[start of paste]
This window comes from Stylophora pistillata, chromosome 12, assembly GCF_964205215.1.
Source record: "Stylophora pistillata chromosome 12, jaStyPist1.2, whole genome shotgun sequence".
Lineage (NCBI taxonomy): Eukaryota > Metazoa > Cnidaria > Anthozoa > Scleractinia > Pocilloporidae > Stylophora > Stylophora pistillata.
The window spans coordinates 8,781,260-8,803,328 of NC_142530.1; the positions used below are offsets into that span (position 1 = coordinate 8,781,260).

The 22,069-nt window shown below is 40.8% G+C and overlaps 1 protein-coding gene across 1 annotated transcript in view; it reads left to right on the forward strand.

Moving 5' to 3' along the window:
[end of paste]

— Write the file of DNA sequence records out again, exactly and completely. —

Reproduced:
This window comes from Stylophora pistillata, chromosome 12, assembly GCF_964205215.1.
Source record: "Stylophora pistillata chromosome 12, jaStyPist1.2, whole genome shotgun sequence".
Lineage (NCBI taxonomy): Eukaryota > Metazoa > Cnidaria > Anthozoa > Scleractinia > Pocilloporidae > Stylophora > Stylophora pistillata.
The window spans coordinates 8,781,260-8,803,328 of NC_142530.1; the positions used below are offsets into that span (position 1 = coordinate 8,781,260).

The 22,069-nt window shown below is 40.8% G+C and overlaps 1 protein-coding gene across 1 annotated transcript in view; it reads left to right on the forward strand.

Moving 5' to 3' along the window: